|After listening to me spin out long enough, Kate, my therapist, said, “There’s a difference between problem solving and worrying. Did you hear just now when you went from problem solving – which you were doing really well – to worrying?”
I knew exactly the point she was talking about because it was the moment my body went from calm and in control to agitated and leaning out of my chair. But I argued the point because you can’t afford to ignore potential problems. “I was just anticipating the precedent I could be setting and where I’d be then. It wouldn’t be smart not to anticipate possible ramifications down the line.”
But Kate’s not having it. “Problem solving asks, ‘What is it I can do?’ while worrying asks, ‘What if this happens?’” She makes a good point, which she builds on. “You solved the immediate problem as best it could possibly be solved and you will solve the next one. But if you are worried about what might happen down the line, then we can problem solve that right now.” She gets me started. “’If this should happen as a result, then I will…..’”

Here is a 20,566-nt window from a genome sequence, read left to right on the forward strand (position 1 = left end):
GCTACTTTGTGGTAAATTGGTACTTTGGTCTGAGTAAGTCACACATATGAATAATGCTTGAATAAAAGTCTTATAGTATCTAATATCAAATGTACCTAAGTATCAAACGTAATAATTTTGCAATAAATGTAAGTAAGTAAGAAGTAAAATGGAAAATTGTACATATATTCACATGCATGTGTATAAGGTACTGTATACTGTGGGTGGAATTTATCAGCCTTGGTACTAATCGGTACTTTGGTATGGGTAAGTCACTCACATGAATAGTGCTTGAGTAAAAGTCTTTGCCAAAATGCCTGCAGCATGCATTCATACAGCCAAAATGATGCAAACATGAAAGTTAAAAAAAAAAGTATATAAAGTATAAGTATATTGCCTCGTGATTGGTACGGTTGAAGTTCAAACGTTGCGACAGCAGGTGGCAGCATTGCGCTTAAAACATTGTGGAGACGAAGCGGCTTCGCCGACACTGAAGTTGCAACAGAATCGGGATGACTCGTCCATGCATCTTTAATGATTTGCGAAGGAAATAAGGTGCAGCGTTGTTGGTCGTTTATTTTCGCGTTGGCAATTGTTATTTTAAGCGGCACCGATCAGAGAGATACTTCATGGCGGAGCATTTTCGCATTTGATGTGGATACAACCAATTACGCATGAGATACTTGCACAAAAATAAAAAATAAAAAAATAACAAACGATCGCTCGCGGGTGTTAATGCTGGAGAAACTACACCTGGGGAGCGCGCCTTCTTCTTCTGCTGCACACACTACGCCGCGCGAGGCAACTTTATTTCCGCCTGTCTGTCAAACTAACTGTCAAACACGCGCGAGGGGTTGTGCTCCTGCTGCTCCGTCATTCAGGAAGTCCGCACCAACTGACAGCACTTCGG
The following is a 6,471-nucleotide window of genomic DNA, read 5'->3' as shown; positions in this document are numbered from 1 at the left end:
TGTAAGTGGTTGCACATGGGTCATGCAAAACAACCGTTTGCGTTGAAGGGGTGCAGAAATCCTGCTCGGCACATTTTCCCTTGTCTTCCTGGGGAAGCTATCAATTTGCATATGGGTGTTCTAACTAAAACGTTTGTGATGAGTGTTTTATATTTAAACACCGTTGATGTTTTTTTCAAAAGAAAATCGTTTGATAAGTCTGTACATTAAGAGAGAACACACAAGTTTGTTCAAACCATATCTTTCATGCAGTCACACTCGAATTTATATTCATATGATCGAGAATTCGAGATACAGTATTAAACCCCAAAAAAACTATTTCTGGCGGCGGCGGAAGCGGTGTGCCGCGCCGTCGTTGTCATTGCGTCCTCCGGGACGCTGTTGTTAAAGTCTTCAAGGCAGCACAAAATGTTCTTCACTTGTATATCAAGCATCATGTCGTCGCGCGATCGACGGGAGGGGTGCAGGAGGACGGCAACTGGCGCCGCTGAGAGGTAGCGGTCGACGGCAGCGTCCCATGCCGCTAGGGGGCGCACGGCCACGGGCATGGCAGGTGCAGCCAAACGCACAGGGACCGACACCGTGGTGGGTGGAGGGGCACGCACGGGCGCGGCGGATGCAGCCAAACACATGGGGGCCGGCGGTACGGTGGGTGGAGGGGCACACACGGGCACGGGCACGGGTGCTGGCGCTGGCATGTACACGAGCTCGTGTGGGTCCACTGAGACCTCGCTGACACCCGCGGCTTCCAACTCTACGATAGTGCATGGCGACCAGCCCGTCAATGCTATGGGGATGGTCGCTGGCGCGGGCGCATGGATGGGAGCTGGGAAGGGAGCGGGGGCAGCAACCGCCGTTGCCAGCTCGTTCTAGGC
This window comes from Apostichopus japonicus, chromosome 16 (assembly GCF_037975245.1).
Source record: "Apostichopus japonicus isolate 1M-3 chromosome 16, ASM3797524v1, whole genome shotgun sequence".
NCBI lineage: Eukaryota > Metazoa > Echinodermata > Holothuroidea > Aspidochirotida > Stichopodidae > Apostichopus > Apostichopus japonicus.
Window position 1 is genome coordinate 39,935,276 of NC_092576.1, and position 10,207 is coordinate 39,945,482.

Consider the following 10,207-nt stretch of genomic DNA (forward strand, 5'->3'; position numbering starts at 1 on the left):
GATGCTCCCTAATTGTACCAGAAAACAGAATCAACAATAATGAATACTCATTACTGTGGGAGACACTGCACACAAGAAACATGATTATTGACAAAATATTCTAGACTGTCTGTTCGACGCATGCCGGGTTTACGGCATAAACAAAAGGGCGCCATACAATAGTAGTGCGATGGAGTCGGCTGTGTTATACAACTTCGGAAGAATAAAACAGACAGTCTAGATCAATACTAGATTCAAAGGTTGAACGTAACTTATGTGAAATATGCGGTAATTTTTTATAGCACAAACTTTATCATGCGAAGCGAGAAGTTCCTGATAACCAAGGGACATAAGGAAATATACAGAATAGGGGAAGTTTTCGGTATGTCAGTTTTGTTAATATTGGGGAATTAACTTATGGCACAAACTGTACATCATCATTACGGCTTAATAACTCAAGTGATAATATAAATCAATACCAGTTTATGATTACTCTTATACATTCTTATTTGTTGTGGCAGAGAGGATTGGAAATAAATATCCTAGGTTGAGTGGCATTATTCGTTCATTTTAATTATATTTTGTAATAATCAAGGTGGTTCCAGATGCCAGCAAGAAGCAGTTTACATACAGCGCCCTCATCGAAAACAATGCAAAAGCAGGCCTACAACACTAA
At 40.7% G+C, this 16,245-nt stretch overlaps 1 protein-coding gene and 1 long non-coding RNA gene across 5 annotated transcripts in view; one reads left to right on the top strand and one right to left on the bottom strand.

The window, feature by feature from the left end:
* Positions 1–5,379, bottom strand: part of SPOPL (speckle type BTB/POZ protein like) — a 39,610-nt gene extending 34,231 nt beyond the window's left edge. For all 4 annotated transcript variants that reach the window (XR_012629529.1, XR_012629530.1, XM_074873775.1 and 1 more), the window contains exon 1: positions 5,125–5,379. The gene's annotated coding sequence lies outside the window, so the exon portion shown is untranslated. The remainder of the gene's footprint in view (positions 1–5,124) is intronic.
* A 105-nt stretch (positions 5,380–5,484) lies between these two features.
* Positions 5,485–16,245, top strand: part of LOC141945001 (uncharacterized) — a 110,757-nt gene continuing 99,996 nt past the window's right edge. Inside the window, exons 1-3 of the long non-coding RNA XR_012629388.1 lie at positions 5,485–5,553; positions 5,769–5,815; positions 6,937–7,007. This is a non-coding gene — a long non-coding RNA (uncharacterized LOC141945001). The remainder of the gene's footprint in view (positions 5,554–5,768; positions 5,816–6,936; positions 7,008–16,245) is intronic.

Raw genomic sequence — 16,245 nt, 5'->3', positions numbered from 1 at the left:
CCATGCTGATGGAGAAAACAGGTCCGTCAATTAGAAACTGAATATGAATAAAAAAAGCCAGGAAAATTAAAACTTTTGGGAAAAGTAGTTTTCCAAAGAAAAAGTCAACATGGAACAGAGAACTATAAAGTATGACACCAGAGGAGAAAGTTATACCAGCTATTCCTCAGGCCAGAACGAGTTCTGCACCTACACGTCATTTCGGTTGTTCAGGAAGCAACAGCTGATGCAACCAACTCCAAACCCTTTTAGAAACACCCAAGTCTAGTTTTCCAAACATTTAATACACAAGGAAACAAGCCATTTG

As this night-and-day distinction between problem solving and worrying sinks in, I realize what a game changer this is. It feels markedly different when you’re in problem solving mode as opposed to worry mode because you go from being a passive bystander to an active participator. In other words, you feel a measure of control when you’re productively engaged not standing on the sidelines imagining what can happen to you.
Especially in these times, mind hygiene is about as important as hand hygiene. And for me, the thing I love almost as much as therapy is being able to spread around the intel, which, you may have noticed, I do as much as I can. But the wonderful thing for all of us here at Northern Light is our EAP provides counseling services to all employees so you can get your own!